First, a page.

Wednesday, February 24, 2016

Kiki Roams - Kuching, Malaysia: Bako National Park and Omigod Monkeys!


Bako National Park was on the agenda today and what an amazing day. It is a 27 square kilometre peninsula full of dense (and ridiculous hot/humid) jungle, hiking trails and almost a guaranteed wildlife spotting experience.

The Journey

First, can we all give a round of applause because I didn’t get lost once during this journey? So, from the the downtown area, you can catch the number 1 bus (it’s red – the buses are colour-coded!) to Bako from the riverfront area, directly across the street from the Riverside Majestic Hotel. I say directly across the street because this seems to be the only bus stop that doesn’t look like a bus stop. It is a random bench and plastic chair underneath a giant McDonald’s advertisement. So, easy to walk right by (which I didn’t do) and not know what it is.

The bus takes you right to the boat terminal for the national park. It takes about 40 minutes to get there and costs 3.50 MYR (a smidgen more than $1 CDN). Easy peasy.

At the boat terminal, you purchase your entry ticket to the national park (20 MYR) and at the next counter, your boat transfer (40 MYR return ticket). The boat leaves whenever there is enough people – seems that five as the minimum but they might still make you wait around a while as they hope to get 8-10 people). Be patient. Also? the boat ride is about 30 minutes and be prepared to take off your shoes and roll up your pants as high tide is still present in the morning and you’ll have to hop out of the boat and wade your way onto the beach to get to the park.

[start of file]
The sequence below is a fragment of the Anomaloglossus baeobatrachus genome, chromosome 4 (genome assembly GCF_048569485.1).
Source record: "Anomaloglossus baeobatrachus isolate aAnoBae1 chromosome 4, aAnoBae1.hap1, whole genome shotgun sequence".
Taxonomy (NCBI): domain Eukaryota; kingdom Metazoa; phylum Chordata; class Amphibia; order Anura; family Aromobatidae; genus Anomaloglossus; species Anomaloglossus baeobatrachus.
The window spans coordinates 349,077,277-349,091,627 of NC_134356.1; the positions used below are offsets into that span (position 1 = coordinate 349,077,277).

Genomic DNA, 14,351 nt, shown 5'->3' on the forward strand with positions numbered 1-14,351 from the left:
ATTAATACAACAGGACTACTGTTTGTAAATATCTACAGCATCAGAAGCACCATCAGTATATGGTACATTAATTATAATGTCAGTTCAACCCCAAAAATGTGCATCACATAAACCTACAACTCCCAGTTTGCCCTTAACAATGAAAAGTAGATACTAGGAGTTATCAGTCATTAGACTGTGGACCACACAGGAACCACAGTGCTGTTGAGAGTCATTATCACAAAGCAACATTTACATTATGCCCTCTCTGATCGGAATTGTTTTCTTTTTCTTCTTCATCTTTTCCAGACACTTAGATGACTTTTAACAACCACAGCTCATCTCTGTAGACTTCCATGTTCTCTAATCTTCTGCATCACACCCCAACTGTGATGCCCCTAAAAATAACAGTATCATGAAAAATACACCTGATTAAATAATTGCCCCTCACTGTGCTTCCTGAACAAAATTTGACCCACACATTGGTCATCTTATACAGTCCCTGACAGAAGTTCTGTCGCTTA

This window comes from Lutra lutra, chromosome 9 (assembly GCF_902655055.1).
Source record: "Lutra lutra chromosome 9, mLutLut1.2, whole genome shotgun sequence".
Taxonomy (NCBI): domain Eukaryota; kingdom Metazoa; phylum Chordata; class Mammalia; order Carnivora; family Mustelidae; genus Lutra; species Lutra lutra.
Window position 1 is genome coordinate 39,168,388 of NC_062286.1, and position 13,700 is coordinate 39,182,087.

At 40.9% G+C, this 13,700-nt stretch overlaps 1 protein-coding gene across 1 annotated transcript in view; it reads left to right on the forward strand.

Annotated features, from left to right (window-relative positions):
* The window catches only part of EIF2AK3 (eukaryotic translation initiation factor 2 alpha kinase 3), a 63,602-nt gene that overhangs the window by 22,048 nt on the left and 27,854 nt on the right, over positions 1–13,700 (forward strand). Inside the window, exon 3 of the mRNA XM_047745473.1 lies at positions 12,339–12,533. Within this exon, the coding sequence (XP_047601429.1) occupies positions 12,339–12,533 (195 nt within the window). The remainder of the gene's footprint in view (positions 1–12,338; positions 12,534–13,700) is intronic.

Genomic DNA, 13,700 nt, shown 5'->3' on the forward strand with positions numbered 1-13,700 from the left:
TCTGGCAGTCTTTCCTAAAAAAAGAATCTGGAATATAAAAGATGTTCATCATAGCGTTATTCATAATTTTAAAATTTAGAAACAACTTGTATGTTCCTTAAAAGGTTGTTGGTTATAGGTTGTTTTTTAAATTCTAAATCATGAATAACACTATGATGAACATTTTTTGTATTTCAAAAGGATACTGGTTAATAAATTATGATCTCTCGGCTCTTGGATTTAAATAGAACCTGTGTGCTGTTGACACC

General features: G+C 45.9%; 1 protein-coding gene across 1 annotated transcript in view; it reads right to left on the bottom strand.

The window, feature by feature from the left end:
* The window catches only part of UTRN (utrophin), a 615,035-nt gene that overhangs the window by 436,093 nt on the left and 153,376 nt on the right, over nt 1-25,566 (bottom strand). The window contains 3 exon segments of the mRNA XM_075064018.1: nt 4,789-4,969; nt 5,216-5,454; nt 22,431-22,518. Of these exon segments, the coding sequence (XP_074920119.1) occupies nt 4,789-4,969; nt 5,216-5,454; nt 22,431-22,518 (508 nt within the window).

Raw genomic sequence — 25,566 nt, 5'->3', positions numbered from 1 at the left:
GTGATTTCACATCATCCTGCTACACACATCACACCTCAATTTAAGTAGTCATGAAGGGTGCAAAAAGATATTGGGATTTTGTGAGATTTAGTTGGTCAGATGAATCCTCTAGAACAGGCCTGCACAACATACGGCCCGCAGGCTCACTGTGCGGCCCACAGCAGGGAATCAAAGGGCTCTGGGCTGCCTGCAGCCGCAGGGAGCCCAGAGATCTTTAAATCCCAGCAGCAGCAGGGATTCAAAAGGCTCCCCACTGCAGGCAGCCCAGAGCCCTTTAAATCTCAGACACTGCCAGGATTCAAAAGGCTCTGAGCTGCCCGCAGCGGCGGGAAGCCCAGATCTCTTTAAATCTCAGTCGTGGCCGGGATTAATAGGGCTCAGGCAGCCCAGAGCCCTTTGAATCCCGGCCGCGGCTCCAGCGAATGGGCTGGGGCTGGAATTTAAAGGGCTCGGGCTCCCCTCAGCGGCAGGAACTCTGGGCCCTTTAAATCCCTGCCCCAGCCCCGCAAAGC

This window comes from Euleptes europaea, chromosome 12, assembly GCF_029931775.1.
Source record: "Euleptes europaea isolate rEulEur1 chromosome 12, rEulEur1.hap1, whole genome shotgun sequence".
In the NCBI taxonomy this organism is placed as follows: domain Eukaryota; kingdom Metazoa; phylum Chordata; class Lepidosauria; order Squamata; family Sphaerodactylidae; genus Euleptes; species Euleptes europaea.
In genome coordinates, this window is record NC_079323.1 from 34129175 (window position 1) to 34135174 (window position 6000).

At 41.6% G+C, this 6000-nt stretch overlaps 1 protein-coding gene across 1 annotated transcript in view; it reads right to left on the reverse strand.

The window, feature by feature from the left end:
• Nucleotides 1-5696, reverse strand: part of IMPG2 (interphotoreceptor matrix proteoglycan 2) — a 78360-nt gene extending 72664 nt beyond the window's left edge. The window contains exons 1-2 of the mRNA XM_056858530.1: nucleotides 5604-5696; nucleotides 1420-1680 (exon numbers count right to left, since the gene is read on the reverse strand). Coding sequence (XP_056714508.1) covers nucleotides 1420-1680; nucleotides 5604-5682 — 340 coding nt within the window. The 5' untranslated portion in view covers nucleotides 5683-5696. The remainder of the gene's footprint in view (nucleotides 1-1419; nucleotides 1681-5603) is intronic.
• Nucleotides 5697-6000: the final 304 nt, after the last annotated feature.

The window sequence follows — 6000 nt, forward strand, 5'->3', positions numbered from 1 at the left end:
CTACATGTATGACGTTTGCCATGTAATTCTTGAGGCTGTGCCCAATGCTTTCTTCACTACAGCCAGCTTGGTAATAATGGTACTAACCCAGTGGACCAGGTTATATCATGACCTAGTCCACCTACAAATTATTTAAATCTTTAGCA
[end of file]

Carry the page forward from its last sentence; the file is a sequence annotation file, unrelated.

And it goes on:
The nice thing is that there are taps of water to wash the sand off your feet before you slip your footwear back on. Be prepared to spend most of the on at the park as during low tide it is pretty much impossible for the transfer boats to bring you back to the terminal. 

The tide start coming back in around 3:00 p.m. and even then, it’s quite low and the journey back to the terminal is much slower as the boat driver navigates random sand shoals that weren’t there on your way in. You’ll also see boats marooned on the sand shoals and people walking on them with sticks as they try to get crabs and other seafood during low tide. From a distance it looks like people are walking on water.

I hired a licensed guide at the boat terminal (100 MYR for the day….about $33 CDN). This is the last point at which you can hire a guide – there are none in the national park for hire. You don’t necessarily need a guide – the trails are very well marked and it is easy to navigate. I opted for a guide because I wanted to have information about the wildlife, the trees, flowers, etc.

The guide also knew the best spots to find wildlife and he will take you off the standard trail to check out other areas where you might see some interesting wildlife. I had a great experience (licensed guides actually undergo training to learn info on the area and also receive training in first aid given the number of poisonous things that can kill you in the park) with my guide and highly recommend hiring one.

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